Ruth Franklin is the author of Shirley Jackson: A Rather Haunted Life. She also has written A Thousand Darknesses. A former editor for The New Republic, her work has appeared in a variety of publications, including The New Yorker and Harper's. She lives in Brooklyn.
Q: Why did you decide to write a biography of Shirley Jackson, and did your impression of her and her work change as you worked on this project?
A: I've always loved Jackson's writing, especially The Haunting of Hill House, her classic ghost story, and We Have Always Lived in the Castle, her last and most mysterious novel. And of course no one forgets "The Lottery."
But it was actually Jackson's domestic work--her memoirs about her life as a mother--that made me decide to write her biography.
There's a story she tells in her first memoir, Life Among the Savages, about checking into the hospital to deliver her third child. The clerk asks her to state her occupation, and she says, "Writer." (This was only a few months after "The Lottery" was published to enormous sensation.) And the clerk replies, "I'll just put down housewife."
To me, this story perfectly encapsulates what it must have been like to be a writer like Jackson at a time when there was very little social support for that choice. It made me want to learn more about how she navigated that inherent tension.
I'd say my initial impressions of her and her work deepened rather than changed. Though she's best known for her horror stories, I became more and more aware of what a small proportion of her work they actually constitute.
For the most part, she was writing domestic realism, or a slightly more uncanny variant on it. Her main area of interest was the lives of women.
Q: You write, “Some writers are particularly prone to mythmaking. Shirley Jackson was one of them.” Why was this?
A: Jackson was interested in witchcraft from an early age, and she played up that interest in creating her persona as an author.
She told great stories about using black magic to break the leg of publisher Alfred A. Knopf (at the time he was involved in a contract dispute with her husband, the literary critic Stanley Edgar Hyman) or "hexing" the Yankees so that the Brooklyn Dodgers would win the World Series. In an oft-repeated quip, one interviewer said that she wrote "not with a pen, but a broomstick."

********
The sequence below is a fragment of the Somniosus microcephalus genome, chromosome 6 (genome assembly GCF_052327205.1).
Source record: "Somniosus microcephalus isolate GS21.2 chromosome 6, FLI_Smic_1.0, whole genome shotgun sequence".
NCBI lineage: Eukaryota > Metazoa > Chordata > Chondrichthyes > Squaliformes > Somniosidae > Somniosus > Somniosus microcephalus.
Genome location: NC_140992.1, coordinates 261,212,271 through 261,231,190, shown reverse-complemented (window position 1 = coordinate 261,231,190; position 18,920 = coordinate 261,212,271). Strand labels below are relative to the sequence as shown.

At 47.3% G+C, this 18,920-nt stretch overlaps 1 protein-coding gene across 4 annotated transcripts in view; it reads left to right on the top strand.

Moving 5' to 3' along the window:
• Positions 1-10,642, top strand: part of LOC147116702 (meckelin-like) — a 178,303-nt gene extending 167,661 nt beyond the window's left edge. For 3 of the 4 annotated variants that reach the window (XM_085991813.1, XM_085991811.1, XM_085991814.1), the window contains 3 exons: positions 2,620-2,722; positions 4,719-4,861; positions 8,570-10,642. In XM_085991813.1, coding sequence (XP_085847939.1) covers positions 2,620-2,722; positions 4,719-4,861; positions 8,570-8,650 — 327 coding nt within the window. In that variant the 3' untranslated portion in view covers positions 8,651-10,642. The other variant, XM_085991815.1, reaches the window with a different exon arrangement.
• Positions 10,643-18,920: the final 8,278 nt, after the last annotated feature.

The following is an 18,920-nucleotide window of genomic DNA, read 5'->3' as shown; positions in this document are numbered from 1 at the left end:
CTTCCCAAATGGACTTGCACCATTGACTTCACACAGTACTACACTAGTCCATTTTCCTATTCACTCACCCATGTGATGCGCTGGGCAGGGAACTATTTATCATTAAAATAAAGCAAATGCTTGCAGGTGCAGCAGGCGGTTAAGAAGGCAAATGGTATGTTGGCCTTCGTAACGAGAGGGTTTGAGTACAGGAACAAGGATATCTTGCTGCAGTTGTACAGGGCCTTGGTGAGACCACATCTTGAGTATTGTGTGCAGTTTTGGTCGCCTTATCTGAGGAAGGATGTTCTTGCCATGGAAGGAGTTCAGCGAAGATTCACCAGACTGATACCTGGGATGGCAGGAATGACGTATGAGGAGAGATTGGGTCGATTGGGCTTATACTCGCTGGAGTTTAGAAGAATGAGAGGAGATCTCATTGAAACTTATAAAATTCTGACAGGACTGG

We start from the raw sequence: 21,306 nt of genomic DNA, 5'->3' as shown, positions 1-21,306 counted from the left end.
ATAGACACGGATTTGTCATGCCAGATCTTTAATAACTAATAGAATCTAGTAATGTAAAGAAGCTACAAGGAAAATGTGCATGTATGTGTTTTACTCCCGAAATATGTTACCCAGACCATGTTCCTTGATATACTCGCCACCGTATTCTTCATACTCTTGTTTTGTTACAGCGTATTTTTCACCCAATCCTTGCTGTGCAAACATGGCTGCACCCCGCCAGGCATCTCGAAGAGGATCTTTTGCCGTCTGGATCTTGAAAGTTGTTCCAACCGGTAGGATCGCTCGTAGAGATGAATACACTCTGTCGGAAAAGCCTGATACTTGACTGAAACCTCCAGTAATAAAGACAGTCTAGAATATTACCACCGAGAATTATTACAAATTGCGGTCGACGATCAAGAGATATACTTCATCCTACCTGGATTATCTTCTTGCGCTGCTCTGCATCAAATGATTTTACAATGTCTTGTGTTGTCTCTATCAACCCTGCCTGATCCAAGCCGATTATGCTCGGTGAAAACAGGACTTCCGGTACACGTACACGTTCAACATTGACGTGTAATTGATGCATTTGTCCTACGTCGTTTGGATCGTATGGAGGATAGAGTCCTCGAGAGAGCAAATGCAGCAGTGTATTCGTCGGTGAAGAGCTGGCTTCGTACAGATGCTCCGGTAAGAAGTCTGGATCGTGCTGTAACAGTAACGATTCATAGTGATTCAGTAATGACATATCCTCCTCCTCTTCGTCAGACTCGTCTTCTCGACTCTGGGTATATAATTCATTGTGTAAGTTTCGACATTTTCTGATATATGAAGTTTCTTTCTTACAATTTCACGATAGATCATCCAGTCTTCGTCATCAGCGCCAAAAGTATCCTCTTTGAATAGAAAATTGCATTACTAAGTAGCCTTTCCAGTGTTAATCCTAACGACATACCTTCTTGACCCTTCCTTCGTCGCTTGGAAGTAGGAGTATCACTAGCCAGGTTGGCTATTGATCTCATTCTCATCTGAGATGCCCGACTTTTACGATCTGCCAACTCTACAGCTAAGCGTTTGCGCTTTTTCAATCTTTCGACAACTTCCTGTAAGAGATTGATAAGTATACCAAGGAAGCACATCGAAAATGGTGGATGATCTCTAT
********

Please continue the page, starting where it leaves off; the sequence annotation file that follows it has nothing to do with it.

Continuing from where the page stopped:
These stories were great for publicity, but in the long run they worked against Jackson's reputation, making her seem less serious than she actually was.
Q: In the book, you discuss Jackson’s more serious and lighter work. Do you see common themes running through them?
A: Whether she's writing fiction or chronicling her children's lives, Jackson has a great eye for detail and ear for perfectly tuned dialogue.
On a deeper level, her fundamental philosophy is that people are pretty much capable of anything—from her son making up an imaginary classmate to disguise his own misdeeds in kindergarten (in the story "Charles") to the villagers who turn against one of their own in "The Lottery."
Q: What do you see as Jackson’s legacy today?
A: An awareness that what we fear—whether we call it man's inhumanity to man, forces of evil, or the devil—is always just beneath the surface of daily life. We don't have to journey to a haunted house to experience horror; it's always with us. Dark, perhaps, but true.
Q: What are you working on now?
A: I'm thinking about a few new subjects, but haven't decided on one yet.
--Interview with Deborah Kalb. For a previous Q&A with Ruth Franklin, please click here. Ruth Franklin will be participating in the Temple Sinai Authors Roundtable in Washington, D.C., on March 25.